The Importance of Being Fluent (Part 1)

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During my teaching career I taught 7th grade math, from below grade level through two years above grade level. I truly believed each student could learn the math concepts that were being presented, especially at the 7th grade level. So why didn’t all my kids learn? Why didn’t all my kids exceed on standardized tests?

There were many factors of course, but I put them in these categories:

  • Lack of Effort (this is the biggest one!)
  • Lack of Confidence in themselves (second biggest issue!)
  • Lack of Proficiency in fundamentals

However, it wasn’t until I “saw the light” on fluency, that I added a new category:

  • Lack of Fluency (which is closely related to fundamentals)

In my previous post, I referenced this statement concerning math fluency:

Educators and cognitive scientists agree that the ability to recall basic math facts fluently is necessary for students to attain higher-order math skills… If a student constantly has to compute the answers to basic facts, less of that student’s thinking capacity can be devoted to higher level concepts than a student who can effortlessly recall the answers to basic facts.”1 Computational Fluency is part of an essential foundation for more advanced performance.2

As I mentioned, this paragraph changed my view on why fluency is so important.

The sentence made perfect sense to me– “If a student constantly has to compute the answers to basic facts, less of that student’s thinking capacity can be devoted to higher level concepts…”

“Compute” is the key word here, and I compare that to “Recall”. If a student spends so much mental energy on computing 6×8, 9×7, or 3+9+7+1, and etc., then there will be less mental energy to work through word problems or process-oriented calculations such as:

  • Operations with Fractions
  • Long Division
  • Finding Means/Averages
  • Word Problems
  • Solving Equations

But, if the basic operations and skills are automatic (fluency), then there literally is no mental energy spent on that part of the problem because the values are memorized, and students can devote all of their thought processes to solving longer and more complicated problems. This also leads them to know when a solution is incorrect or (probably) correct, the ability to check their work, and the ability to communicate their thought processes to others.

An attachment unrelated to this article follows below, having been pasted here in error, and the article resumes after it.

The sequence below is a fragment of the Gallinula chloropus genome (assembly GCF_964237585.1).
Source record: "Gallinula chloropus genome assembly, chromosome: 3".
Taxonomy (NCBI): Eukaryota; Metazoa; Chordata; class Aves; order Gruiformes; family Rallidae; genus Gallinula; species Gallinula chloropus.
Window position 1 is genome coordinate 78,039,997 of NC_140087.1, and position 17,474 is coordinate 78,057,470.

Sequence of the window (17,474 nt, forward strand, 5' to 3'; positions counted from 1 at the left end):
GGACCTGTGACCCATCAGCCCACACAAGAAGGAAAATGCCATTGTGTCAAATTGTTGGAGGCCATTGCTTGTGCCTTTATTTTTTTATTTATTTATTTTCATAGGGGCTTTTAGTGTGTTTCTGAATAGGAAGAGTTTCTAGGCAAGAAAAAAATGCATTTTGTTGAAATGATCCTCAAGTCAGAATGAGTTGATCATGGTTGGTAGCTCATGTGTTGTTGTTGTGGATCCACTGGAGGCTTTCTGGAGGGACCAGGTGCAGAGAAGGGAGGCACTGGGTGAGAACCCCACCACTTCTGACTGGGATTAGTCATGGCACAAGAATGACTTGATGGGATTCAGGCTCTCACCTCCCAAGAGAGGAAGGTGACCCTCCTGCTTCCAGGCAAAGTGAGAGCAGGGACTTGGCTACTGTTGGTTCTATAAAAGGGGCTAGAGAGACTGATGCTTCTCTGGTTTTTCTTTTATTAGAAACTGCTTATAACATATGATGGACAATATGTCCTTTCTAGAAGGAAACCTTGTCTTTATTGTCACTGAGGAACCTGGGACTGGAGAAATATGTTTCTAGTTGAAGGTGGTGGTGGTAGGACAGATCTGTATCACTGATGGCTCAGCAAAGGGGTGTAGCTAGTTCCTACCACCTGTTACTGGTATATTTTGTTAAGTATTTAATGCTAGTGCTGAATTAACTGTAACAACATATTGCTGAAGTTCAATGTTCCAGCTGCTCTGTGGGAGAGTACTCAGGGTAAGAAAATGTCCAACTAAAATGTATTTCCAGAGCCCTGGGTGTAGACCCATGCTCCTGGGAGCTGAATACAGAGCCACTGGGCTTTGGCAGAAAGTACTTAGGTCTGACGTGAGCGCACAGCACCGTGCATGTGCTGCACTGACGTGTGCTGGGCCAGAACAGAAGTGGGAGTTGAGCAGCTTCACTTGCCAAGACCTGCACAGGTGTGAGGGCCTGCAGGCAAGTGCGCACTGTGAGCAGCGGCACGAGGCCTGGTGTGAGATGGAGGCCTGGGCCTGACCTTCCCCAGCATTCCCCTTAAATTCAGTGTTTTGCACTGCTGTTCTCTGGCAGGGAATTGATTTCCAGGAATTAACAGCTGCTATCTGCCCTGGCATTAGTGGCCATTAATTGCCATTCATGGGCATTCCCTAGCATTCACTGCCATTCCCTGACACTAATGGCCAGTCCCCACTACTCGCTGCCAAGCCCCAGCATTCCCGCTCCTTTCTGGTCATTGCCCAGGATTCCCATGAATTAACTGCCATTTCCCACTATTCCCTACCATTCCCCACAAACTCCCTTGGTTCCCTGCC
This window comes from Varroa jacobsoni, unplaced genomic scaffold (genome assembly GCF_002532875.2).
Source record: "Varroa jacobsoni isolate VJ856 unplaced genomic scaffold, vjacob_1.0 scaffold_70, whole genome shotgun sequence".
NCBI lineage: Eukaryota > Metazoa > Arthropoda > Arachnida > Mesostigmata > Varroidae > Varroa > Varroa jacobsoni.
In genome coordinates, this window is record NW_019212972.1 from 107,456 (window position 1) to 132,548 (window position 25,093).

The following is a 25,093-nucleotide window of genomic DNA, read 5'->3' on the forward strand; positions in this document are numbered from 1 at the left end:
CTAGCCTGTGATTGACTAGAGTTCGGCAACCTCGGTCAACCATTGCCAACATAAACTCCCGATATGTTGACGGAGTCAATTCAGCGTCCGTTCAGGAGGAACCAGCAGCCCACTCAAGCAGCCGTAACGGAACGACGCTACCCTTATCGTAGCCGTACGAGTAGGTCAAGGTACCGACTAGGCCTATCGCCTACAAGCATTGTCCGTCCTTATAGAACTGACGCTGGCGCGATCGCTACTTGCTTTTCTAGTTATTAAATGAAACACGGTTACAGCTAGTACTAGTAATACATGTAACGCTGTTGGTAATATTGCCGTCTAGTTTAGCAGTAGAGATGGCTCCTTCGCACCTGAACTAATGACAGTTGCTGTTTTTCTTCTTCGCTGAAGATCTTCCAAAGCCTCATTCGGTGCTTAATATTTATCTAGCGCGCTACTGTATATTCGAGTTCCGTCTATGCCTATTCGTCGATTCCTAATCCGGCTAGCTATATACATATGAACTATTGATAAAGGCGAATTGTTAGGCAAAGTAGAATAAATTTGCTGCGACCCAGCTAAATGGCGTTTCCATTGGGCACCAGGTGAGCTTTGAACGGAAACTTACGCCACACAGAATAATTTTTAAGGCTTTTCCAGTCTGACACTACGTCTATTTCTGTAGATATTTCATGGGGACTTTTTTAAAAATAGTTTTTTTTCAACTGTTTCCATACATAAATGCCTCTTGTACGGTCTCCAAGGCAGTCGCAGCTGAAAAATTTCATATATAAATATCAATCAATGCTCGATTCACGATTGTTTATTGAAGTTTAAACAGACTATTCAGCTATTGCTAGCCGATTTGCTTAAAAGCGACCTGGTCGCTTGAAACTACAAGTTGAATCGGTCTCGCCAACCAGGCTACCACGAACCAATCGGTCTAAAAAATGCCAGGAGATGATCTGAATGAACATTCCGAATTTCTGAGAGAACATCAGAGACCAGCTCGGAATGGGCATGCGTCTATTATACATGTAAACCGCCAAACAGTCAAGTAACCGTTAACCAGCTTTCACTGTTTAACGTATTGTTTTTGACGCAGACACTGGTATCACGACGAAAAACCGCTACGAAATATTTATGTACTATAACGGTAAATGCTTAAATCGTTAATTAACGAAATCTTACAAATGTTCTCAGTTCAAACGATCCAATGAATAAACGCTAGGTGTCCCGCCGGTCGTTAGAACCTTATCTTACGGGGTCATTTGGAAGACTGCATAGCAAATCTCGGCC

What else results from this? If students realize that they are ‘getting it’, that builds confidence in themselves. They are more willing to tackle the next math topic, which makes learning easier for them. Which in turn means they are more willing to apply effort.

And that makes it much easier to teach students!

In the next post, I’ll discuss another result of fluency, and how students can go even faster…

1 http://www.scholastic.com/administrator/math/pdf/FM_White_Paper.pdf

2 http://eps.schoolspecialty.com/downloads/other/acad-math/research_math_fluency.pdf

2 thoughts on “The Importance of Being Fluent (Part 1)

  1. Even through it is for ages 9+ my four year old has been able to play on her own and has rlleay enjoyed the Zoombinis Logical Journey game. It involves thinking logically and is totally different to most of the other software available for children. I also found the game very enjoyable and a challenge at the hardest levels, my four year old plays on the easy level, my seven and six year old are at the second level. The game advances with the child. The child has to successfully complete a path of three games with all 16 zoombinis for a total of four times before the game progresses to the next level so they do not get moved up to quickly. They love making there zoombinis as they can pick the eyes hair feet and nose colour of each zoombini. Some of the puzzles are based on the zoombinis appearence, There eyes hair feet or nose help you decide the bridge/path/seating position etc and no two games are the same. Then there are the games that are not based on the zoombinis features such as deciding what toppings you put on the pizzas so that each of three characters gets the pizza it likes, which path the frogs can take based on colour or leaf shape or pattern on a leaf, which row and colomn you splash mud on that will bounce your zoombinis over the wall. There are a total of nine different games. This game is different from most I have seen in that it requires a different type of thinking. The games are quite different than the ones you find in a lot of other software. This is quite a hard game to describe. For a game that makes a child think and be observant while having fun this is one game that you should have in your childs game collection. It is also a game that will last with your child getting years of use.

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